Former English captain cautions India of preparing rank-turners for Test series against England

Nasser Hussain cautioned India against preparing dustbowls which might favour England's 'Bazball' strategy. He recommended India create pitches that offer reasonable spin, allowing India's batting and spin-bowling skills to truly stand out.

Sarah Andrew
New Update

(Image Source: Twitter)

Cricket fans are getting ready for a showdown of epic proportions which is starting January 25th as India and England will lock horns in a five-match Test series, with the coveted prize of a spot in the WTC Finals hanging in the balance. This series is more than just a nail-biting cricket match; it's a crucial turning point for both teams on their quest to reach the World Test Championship summit. 

India, sitting comfortably at second in the WTC rankings, are cricket giants in their backyard. They haven't lost a Test series at home in over 11 years. But this is a new look for England's side from the last two tours which have garnered worldwide fame with their aggressive brand of cricket in test matches called 'Bazball'.

Captain Rohit Sharma has hinted at preparing spin-friendly pitches, which has sparked debate. Former England captain Nasser Hussain even warned against turning the tracks into unplayable dustbowls. He believes these "rank turners" would benefit England's spinners too, thanks to their aggressive Baseball approach. Instead, he suggests preparing "good pitches that spin a bit," where India's batting and spin bowling prowess can truly shine.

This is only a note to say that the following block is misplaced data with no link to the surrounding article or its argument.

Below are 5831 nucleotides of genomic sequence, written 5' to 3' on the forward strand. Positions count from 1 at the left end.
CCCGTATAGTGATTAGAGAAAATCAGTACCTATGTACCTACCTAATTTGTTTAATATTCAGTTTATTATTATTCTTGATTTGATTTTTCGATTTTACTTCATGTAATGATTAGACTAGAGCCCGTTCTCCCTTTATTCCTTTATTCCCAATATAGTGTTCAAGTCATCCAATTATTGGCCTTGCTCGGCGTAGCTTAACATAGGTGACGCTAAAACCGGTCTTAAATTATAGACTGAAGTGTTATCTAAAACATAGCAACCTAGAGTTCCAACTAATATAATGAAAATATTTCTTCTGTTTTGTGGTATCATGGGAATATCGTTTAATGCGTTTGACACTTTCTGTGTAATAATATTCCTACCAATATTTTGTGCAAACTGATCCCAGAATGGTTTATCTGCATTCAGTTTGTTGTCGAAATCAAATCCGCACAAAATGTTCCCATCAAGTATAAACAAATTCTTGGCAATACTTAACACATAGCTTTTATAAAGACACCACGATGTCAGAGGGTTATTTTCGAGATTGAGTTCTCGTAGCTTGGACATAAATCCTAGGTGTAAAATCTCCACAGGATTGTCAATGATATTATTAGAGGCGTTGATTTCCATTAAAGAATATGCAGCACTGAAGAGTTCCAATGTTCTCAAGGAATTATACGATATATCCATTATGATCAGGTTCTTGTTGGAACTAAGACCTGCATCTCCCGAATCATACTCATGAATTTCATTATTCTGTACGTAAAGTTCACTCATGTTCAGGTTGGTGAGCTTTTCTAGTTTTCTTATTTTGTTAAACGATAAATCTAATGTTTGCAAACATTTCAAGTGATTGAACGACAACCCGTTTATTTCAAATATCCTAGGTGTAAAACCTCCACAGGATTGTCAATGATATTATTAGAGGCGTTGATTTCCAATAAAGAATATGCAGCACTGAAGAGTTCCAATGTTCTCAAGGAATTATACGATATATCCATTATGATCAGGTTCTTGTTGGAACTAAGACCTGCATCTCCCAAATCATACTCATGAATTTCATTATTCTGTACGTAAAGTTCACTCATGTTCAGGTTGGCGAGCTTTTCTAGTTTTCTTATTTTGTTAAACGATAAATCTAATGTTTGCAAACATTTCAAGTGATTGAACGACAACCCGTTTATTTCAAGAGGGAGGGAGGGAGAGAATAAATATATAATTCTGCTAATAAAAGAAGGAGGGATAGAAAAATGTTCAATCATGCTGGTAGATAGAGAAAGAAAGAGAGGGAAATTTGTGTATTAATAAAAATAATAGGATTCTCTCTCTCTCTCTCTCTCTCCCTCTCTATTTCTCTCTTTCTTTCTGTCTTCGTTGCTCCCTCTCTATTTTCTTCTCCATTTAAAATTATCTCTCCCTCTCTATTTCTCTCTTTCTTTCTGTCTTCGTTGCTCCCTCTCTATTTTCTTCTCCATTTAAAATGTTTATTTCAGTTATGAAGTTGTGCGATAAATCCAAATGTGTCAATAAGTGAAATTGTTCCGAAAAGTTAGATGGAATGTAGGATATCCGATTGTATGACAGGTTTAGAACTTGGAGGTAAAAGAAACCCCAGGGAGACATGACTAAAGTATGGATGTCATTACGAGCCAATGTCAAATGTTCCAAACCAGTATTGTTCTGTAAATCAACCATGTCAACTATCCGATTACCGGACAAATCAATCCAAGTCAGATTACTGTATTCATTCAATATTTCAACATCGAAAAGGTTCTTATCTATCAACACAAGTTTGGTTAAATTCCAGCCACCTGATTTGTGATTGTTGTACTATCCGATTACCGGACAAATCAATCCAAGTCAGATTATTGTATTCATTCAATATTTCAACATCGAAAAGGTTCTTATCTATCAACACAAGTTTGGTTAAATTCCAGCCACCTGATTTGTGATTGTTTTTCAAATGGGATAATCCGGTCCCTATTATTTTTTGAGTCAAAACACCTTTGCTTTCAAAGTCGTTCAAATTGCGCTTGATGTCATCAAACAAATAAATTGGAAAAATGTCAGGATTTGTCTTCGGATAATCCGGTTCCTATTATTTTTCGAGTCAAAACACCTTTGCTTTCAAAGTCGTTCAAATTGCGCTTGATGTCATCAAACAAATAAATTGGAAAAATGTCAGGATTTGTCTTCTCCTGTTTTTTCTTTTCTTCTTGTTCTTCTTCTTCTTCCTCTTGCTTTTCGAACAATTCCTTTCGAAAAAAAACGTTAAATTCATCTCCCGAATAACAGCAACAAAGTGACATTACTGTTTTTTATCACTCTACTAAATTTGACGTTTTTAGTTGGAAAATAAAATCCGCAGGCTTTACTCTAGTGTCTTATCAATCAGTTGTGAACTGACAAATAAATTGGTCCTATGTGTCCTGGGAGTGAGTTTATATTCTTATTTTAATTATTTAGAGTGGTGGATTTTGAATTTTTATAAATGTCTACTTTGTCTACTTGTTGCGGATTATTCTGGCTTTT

Speaking of the pitches in a Sky Sports podcast Nasser Hussain said, "I think what India should do is ask for good pitches that spin a bit because I think their spinners and batters will then out-bat and out-spin ours. If they ask for pitches that spin a lot, then it becomes a bit of a lottery and brings England’s spinners into the game. The way Bazball goes about its business, they would not die wondering."


Indian pitches will be under the scanner

India has garnered some criticisms in the past with the type of pitches they have been dishing to oppositions in the past, especially SENA teams. Some of the pitches have started turning from the first ball itself which in some cases nullifies the skill factor and becomes more like a lottery.

India have themselves bear the brunt sometimes where they have fallen prey to their own doing such as in the ODI World Cup final or the 3rd Test match against Australia in Indore. Indian management must consider these factors before preparing pitches for the England series but apart from the pitch debate both the units look equally good and the fans are up for a grueling test series between two top test nations. 

Nasser Hussain